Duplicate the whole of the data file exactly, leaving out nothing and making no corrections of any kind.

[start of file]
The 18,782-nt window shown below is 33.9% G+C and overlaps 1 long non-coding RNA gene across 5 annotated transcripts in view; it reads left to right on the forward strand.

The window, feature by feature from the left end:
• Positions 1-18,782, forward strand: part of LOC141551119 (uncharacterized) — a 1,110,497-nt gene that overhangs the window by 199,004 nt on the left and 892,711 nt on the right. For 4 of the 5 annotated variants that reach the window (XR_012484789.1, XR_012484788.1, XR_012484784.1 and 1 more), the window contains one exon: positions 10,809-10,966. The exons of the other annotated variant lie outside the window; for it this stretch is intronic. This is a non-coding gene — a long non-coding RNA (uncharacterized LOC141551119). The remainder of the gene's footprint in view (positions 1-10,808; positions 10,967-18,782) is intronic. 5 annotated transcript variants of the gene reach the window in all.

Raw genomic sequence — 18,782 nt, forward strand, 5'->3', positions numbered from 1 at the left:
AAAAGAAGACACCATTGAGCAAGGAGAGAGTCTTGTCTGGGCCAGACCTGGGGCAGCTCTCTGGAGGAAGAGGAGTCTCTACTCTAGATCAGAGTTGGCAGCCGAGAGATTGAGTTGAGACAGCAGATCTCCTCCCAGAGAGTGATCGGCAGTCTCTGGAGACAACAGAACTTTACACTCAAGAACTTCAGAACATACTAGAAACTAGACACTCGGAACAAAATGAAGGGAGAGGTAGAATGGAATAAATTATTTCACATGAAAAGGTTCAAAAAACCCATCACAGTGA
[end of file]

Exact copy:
The 18,782-nt window shown below is 33.9% G+C and overlaps 1 long non-coding RNA gene across 5 annotated transcripts in view; it reads left to right on the forward strand.

The window, feature by feature from the left end:
• Positions 1-18,782, forward strand: part of LOC141551119 (uncharacterized) — a 1,110,497-nt gene that overhangs the window by 199,004 nt on the left and 892,711 nt on the right. For 4 of the 5 annotated variants that reach the window (XR_012484789.1, XR_012484788.1, XR_012484784.1 and 1 more), the window contains one exon: positions 10,809-10,966. The exons of the other annotated variant lie outside the window; for it this stretch is intronic. This is a non-coding gene — a long non-coding RNA (uncharacterized LOC141551119). The remainder of the gene's footprint in view (positions 1-10,808; positions 10,967-18,782) is intronic. 5 annotated transcript variants of the gene reach the window in all.

Raw genomic sequence — 18,782 nt, forward strand, 5'->3', positions numbered from 1 at the left:
AAAAGAAGACACCATTGAGCAAGGAGAGAGTCTTGTCTGGGCCAGACCTGGGGCAGCTCTCTGGAGGAAGAGGAGTCTCTACTCTAGATCAGAGTTGGCAGCCGAGAGATTGAGTTGAGACAGCAGATCTCCTCCCAGAGAGTGATCGGCAGTCTCTGGAGACAACAGAACTTTACACTCAAGAACTTCAGAACATACTAGAAACTAGACACTCGGAACAAAATGAAGGGAGAGGTAGAATGGAATAAATTATTTCACATGAAAAGGTTCAAAAAACCCATCACAGTGA